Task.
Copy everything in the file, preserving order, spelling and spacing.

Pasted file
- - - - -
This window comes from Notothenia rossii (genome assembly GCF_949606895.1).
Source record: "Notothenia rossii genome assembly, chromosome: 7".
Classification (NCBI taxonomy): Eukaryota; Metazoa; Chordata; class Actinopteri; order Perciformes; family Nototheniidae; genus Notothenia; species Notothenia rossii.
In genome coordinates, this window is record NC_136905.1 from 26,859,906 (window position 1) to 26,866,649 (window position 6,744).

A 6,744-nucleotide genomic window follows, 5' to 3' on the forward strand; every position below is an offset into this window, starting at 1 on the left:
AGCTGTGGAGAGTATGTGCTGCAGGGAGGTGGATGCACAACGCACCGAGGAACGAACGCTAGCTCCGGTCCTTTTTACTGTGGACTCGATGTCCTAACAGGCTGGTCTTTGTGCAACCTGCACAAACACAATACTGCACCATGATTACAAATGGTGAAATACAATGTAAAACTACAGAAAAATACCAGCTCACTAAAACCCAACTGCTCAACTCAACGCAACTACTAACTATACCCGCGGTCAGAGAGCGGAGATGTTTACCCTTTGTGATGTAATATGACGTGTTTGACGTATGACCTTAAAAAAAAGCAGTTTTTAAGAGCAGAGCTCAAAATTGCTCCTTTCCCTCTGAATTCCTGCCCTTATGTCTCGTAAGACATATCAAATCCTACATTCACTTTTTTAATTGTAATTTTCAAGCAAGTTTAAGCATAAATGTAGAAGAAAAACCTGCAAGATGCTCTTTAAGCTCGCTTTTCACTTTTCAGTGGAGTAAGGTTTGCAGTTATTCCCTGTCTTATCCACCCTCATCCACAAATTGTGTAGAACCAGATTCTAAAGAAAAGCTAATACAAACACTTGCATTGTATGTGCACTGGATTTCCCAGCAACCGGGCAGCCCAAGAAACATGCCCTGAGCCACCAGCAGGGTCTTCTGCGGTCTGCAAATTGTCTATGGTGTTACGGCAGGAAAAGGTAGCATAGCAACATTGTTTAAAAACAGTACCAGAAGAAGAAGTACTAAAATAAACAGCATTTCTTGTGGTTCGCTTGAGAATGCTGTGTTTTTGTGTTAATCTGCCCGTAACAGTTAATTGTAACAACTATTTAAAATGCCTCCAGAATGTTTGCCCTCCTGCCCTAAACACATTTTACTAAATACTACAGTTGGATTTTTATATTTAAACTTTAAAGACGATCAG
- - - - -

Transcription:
This window comes from Notothenia rossii (genome assembly GCF_949606895.1).
Source record: "Notothenia rossii genome assembly, chromosome: 7".
Classification (NCBI taxonomy): Eukaryota; Metazoa; Chordata; class Actinopteri; order Perciformes; family Nototheniidae; genus Notothenia; species Notothenia rossii.
In genome coordinates, this window is record NC_136905.1 from 26,859,906 (window position 1) to 26,866,649 (window position 6,744).

A 6,744-nucleotide genomic window follows, 5' to 3' on the forward strand; every position below is an offset into this window, starting at 1 on the left:
AGCTGTGGAGAGTATGTGCTGCAGGGAGGTGGATGCACAACGCACCGAGGAACGAACGCTAGCTCCGGTCCTTTTTACTGTGGACTCGATGTCCTAACAGGCTGGTCTTTGTGCAACCTGCACAAACACAATACTGCACCATGATTACAAATGGTGAAATACAATGTAAAACTACAGAAAAATACCAGCTCACTAAAACCCAACTGCTCAACTCAACGCAACTACTAACTATACCCGCGGTCAGAGAGCGGAGATGTTTACCCTTTGTGATGTAATATGACGTGTTTGACGTATGACCTTAAAAAAAAGCAGTTTTTAAGAGCAGAGCTCAAAATTGCTCCTTTCCCTCTGAATTCCTGCCCTTATGTCTCGTAAGACATATCAAATCCTACATTCACTTTTTTAATTGTAATTTTCAAGCAAGTTTAAGCATAAATGTAGAAGAAAAACCTGCAAGATGCTCTTTAAGCTCGCTTTTCACTTTTCAGTGGAGTAAGGTTTGCAGTTATTCCCTGTCTTATCCACCCTCATCCACAAATTGTGTAGAACCAGATTCTAAAGAAAAGCTAATACAAACACTTGCATTGTATGTGCACTGGATTTCCCAGCAACCGGGCAGCCCAAGAAACATGCCCTGAGCCACCAGCAGGGTCTTCTGCGGTCTGCAAATTGTCTATGGTGTTACGGCAGGAAAAGGTAGCATAGCAACATTGTTTAAAAACAGTACCAGAAGAAGAAGTACTAAAATAAACAGCATTTCTTGTGGTTCGCTTGAGAATGCTGTGTTTTTGTGTTAATCTGCCCGTAACAGTTAATTGTAACAACTATTTAAAATGCCTCCAGAATGTTTGCCCTCCTGCCCTAAACACATTTTACTAAATACTACAGTTGGATTTTTATATTTAAACTTTAAAGACGATCAG